I give Avengers: Endgame A Handful of Snaps to the Beat.

This Is a Movie Review: The God of Thunder Gets Stranded in the Louche ‘Thor: Ragnarok’

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CREDIT: Disney/Marvel

This review was originally posted on News Cult in November 2017.

Starring: Chris Hemsworth, Tom Hiddleston, Cate Blanchett, Idris Elba, Jeff Goldblum, Tessa Thompson, Karl Urban, Mark Ruffalo, Anthony Hopkins

Director: Taika Waititi

Running Time: 130 Minutes

Rating: PG-13 for Colorfully Stylized Action Violence and a Glimpse of Hulk Butt

Release Date: November 3, 2017

Even in its stronger outings, the Marvel Cinematic Universe has consistently exemplified the distressing 21st century trend of “franchise film as trailer for its upcoming sequels.” But putting at the helm Taika Waititi, the New Zealand director behind vampire mockumentary What We Do in the Shadows and coming-of-age charmer Hunt for the Wilderpeople, would perhaps signal a willingness to kick back with an idiosyncratic one-off effort. And indeed, Thor: Ragnarok is not particularly burdened by setting up the next “phase” for all the other Marvel heroes, save for the mandatory post-credits scene as well as an early rendezvous with Doctor Strange that at least has the courtesy to be completely ridiculous. But as Waititi is not creating something out of whole cloth, it is still a bear of a job to wrap his sensibility around Thor’s personal history and Asgard’s extensive mythology.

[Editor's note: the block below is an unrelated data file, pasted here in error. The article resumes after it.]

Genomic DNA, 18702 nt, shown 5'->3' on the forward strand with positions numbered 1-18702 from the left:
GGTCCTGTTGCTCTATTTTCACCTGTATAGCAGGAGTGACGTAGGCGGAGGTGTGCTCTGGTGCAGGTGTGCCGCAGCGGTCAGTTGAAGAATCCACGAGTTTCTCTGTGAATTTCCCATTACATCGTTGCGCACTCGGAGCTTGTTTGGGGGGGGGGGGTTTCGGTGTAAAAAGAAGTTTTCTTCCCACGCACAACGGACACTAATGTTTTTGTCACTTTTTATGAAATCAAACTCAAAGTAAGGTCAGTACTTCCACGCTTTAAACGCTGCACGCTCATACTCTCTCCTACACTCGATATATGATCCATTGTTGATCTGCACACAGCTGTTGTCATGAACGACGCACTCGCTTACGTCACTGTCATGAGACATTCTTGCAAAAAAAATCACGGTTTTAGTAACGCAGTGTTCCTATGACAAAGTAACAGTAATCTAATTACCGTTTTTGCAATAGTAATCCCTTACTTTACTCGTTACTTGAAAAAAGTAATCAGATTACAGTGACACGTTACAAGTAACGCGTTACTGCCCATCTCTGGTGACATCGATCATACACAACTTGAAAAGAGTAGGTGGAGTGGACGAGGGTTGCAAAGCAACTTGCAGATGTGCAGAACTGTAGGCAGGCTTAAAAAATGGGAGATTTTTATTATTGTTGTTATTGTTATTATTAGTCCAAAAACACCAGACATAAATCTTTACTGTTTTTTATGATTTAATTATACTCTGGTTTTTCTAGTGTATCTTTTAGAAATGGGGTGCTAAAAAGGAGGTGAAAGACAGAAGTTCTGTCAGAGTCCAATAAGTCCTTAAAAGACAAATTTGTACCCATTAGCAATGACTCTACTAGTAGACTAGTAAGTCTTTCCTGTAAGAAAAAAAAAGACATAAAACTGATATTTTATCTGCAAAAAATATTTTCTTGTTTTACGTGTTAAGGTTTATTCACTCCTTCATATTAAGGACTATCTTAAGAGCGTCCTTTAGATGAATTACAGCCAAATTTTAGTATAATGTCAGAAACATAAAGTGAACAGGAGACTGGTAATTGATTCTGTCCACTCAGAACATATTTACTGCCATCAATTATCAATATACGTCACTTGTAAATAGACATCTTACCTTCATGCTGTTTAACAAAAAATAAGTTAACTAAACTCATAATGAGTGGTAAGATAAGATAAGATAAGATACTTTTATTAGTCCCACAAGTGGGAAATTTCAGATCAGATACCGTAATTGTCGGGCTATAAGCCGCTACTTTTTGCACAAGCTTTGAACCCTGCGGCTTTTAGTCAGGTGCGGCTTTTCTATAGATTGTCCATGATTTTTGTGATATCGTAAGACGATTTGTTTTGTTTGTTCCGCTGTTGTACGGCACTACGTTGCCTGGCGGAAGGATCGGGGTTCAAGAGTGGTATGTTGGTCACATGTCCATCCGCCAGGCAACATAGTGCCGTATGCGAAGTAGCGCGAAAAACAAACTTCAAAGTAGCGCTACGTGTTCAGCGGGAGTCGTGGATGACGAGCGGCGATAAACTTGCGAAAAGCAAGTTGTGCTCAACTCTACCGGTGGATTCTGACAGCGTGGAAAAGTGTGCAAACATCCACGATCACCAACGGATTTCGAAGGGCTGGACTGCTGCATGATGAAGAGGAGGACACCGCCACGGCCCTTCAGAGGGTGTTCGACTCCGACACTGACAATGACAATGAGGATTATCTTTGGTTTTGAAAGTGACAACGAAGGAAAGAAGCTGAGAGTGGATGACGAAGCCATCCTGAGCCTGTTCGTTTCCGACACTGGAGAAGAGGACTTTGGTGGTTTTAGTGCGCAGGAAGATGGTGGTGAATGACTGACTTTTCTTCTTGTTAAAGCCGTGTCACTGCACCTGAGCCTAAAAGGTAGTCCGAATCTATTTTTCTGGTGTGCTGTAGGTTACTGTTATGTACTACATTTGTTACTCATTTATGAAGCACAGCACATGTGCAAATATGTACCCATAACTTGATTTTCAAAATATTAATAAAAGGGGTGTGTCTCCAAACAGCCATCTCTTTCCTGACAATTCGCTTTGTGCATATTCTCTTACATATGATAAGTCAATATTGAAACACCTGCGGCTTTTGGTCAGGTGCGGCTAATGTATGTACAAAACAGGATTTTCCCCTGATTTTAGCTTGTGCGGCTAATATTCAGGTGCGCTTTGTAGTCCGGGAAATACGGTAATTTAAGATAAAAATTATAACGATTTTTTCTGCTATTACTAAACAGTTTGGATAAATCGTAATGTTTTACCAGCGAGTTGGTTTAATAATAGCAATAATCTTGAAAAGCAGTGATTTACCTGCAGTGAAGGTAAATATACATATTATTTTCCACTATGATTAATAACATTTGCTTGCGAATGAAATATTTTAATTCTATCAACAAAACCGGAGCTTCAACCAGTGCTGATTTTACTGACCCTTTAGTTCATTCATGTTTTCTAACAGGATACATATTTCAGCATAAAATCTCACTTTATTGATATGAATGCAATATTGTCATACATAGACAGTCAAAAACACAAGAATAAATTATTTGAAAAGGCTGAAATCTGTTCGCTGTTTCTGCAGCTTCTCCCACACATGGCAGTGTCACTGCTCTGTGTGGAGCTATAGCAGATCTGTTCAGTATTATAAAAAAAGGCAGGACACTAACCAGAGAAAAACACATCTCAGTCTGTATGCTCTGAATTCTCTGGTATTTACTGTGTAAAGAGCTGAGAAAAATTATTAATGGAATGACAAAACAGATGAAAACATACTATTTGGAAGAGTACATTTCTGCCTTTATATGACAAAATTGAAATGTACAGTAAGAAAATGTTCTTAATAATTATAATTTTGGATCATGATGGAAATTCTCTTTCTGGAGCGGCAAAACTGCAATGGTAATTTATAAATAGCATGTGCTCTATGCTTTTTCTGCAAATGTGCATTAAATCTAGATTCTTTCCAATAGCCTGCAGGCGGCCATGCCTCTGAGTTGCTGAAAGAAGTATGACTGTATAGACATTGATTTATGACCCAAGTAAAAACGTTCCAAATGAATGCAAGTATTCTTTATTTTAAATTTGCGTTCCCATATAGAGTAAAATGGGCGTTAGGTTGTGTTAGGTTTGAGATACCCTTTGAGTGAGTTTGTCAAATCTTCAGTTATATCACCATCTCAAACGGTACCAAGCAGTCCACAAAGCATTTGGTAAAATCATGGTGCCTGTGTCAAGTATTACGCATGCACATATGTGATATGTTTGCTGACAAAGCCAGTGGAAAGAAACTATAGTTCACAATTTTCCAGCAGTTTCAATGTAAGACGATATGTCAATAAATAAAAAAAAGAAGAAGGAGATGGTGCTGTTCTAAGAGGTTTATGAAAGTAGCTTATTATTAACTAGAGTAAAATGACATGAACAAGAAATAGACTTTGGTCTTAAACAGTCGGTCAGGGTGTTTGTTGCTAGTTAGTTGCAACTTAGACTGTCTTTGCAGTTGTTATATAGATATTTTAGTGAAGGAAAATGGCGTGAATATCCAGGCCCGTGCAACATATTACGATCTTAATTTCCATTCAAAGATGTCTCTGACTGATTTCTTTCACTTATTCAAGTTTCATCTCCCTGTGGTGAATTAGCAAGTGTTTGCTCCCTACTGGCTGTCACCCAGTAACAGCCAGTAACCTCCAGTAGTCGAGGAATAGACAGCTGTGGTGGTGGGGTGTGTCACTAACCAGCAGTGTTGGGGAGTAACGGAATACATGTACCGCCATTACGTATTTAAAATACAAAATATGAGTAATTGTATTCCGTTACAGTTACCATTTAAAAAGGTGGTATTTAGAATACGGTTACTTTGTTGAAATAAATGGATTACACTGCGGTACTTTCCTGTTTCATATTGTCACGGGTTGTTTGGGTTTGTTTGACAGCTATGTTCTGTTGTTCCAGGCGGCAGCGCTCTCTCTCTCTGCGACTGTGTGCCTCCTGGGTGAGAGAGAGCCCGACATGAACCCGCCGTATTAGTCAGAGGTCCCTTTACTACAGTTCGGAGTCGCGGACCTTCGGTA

One of the biggest disappointments of most MCU films, and what made Doctor Strange so satisfying when it bucked this trend, is their lack of imagination in design and music. Their craft is far from ugly, but it is no more than workmanlike. Ragnarok has plenty of personality, but it kind of gets in the way of itself. Mark Mothersbaugh’s prog-rock synth score is entirely fitting, but it never really fully rocks out until the end credits. All the new supporting characters make a convincing case to be the breakout star, but there is only room for so much of that in a busy 2 hours. I would never willingly sacrifice Cate Blanchett’s evil diva goddess Hela, or Jeff Goldblum’s eccentric sensualist Grand Master, or Tessa Thompson’s hard-drinking and unapologetic Valkyrie, or the most hedonistic version of the Hulk we have yet seen on screen. But this is a series of solo acts, not a supergroup. They play nice together, but they only intermittently gel as a unit greater than the sum of its parts.